The decision by Pakistan’s Surpeme Court to disqualify and remove former Prime Minister Yusuf Raza Gilani from office has many speculating whether Pakistan’s Supreme Court usurped its power in what amounts to a “judicial dictatorship.”
While potentially problematic in the long-term, the ongoing battle between the government and the civilian courts highlights how far Pakistan has come. Further, the dramatic turn of events, the dismissal of Gilani, didn’t arouse any large scale protests despite the fact that the cabinet was also nullified. Instead, as The Economist points out, “No one came out in support of Mr. Gilani. Rather, the day of the ruling was marked by continuing violent protests across Punjab, the most heavily populated province, over the crippling shortages of electricity that are the most obvious failure of the government to deal with issues that matter. Parliament, however, remains intact, and Mr. Zardari has the means to form a new government led by his Pakistan Peoples Party (PPP).”
At the heart of the case is the fact that Gilani had been found guilty of contempt of court for not investigating fraud alegations against President Asif Ali Zardari. Having been found guilty of contempt, Iftikhar Chaudhry, Pakistan’s top judge ruled that because he was essentially a convict he was disqualified from serving as Pakistan’s prime minister. Chaudhry suggested, “He has also ceased to be the prime minister of Pakistan with effect from the same date and the office of the prime minister shall be deemed to be vacant accordingly.” For Pakistan, a country all too familiar with military coups under one pretext or another, and sectarian clashes likely at any given moment, one would expect that any institutions within Pakistan would tread lightly.
Further, few Pakistanis have forgotten their bitter past as each military coup was subsequently validated by the Judiciary branch. Perhaps one explanation for the Chief Justice exercising his power in removing Gilani from office is that the Chief Justice’s son, Arsalan Chowdhary, has been accused of accepting bribes from a business tycoon and this was an attempt to shift the focus away from his own political problems.
The Supreme Court’s decision to disqualify Prime Minister Yusuf Raza Gilani has drawn it’s fare-share of criticism, not out of any sympathy or favour or appreciation for the Pakistan People’s Party (PPP) but because of what it portends for Pakistan’s fledging-democracy. As an editorial in The Dawn newspaper argues:
Legally there might have been a case against the prime minister, but it was best for the supreme judiciary not to have waded so deep into such obviously political waters. Even at a later stage, it could have let the speaker’s ruling — which has the backing of a parliamentary resolution — stand. If that was not possible, it could have declared her ruling unacceptable and referred the matter to the Election Commission rather than simply asking that body to issue a denotification. Even if the outcome had ultimately been the same, at least the court would not have taken on the role of directly disqualifying an elected prime minister. By doing so, it has both disrupted an existing democratic set-up and set a worrying precedent for the future.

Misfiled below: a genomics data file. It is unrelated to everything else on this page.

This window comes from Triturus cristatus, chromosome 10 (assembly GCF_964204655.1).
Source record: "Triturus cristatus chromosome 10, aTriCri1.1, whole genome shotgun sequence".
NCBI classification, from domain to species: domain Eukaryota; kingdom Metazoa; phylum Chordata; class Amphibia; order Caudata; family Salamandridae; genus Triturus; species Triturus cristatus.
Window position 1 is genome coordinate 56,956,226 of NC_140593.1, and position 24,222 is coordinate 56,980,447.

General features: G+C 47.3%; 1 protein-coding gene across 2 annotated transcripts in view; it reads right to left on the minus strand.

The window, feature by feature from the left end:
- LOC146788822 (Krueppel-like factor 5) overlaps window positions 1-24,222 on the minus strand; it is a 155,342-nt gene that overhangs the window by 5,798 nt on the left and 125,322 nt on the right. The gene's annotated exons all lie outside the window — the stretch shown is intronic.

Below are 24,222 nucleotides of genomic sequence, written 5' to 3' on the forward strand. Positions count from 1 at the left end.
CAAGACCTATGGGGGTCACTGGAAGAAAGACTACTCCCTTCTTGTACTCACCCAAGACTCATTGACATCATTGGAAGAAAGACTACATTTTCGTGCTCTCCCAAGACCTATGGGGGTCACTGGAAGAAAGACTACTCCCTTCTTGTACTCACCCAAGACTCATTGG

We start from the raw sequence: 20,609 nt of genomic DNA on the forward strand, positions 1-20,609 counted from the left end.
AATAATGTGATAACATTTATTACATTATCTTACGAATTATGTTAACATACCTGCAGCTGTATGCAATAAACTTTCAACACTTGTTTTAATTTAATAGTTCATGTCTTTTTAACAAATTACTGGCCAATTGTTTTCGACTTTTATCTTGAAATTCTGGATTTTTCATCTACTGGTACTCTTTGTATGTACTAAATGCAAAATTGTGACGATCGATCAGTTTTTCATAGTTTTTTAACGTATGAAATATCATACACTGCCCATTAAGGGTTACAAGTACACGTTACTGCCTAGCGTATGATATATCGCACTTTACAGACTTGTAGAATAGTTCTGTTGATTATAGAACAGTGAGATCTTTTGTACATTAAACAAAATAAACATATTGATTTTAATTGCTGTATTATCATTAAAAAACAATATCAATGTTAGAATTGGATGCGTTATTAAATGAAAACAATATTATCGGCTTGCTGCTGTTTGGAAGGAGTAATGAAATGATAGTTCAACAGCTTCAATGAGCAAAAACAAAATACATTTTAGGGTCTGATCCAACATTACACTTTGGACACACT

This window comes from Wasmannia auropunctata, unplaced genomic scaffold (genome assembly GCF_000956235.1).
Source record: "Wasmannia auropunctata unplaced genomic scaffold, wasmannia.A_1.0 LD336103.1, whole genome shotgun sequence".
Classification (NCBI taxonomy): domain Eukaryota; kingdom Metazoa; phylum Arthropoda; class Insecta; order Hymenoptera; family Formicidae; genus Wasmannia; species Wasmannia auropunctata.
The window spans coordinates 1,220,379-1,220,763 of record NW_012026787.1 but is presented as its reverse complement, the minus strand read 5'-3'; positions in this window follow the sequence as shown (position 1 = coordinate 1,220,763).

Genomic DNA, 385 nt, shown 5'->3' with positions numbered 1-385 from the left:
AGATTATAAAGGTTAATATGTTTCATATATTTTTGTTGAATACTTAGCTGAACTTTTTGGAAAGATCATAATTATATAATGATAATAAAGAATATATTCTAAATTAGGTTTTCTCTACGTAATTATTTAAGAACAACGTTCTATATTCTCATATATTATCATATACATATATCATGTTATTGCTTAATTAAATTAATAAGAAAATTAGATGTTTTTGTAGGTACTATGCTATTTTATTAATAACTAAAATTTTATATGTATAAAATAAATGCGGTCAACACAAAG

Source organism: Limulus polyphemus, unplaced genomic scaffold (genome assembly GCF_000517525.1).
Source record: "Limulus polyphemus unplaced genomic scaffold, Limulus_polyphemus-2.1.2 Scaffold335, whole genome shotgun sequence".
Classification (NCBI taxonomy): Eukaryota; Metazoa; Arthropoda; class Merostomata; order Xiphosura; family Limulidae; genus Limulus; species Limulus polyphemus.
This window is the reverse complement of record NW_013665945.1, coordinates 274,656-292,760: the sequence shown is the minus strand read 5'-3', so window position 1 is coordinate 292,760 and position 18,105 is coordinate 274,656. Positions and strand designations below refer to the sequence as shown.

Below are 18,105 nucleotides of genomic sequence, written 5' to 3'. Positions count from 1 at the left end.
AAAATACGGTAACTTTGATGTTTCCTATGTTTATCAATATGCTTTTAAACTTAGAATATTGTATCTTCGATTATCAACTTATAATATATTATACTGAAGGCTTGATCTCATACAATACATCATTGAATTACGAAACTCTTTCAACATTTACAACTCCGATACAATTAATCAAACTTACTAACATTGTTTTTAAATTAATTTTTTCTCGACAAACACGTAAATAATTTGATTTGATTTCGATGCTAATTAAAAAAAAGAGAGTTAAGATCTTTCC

Questioning the decision to ask the Election Commission to notify Gilani’s disqualification instead of just referring the matter to it, the Supreme Court has ‘both disrupted an existing democratic mechanism and set a worrying precedent for the future’ as The Dawn notes. The disqualification of Gilani will not affect the government as the PPP has elected Raja Pervez Ashraf as Pakistan’s new prime minister following Gilani’s ouster expressing its determination to complete the balance of the term which ends in March 2013.
The decision to disqualify Gilani from office highlights the long-running political battles that have been ongoing between the government and judges. Critics of the current government highlight that Pakistan’s Supreme Court is the only institution willing to confront the Zardari government which has been accused of corruption and graft.
However, as this latest episode plays out over the coming months this only highlights the tenious nature of Pakistan’s nascent democracy. With the United States expected to leave Pakistan’s neighbor, Afghanistan, in the next few years, there is a renewed onus on Pakistan to get its political house in order so that it does not collapse once the Karzai government is left to its own devices and violence is expected to increase in both countries as a result. Pakistan cannot overcome its ongoing struggle for democracy without having a harmonious relationship between the government and the judicial system. This ought to be a good lessons-learned for both institutions.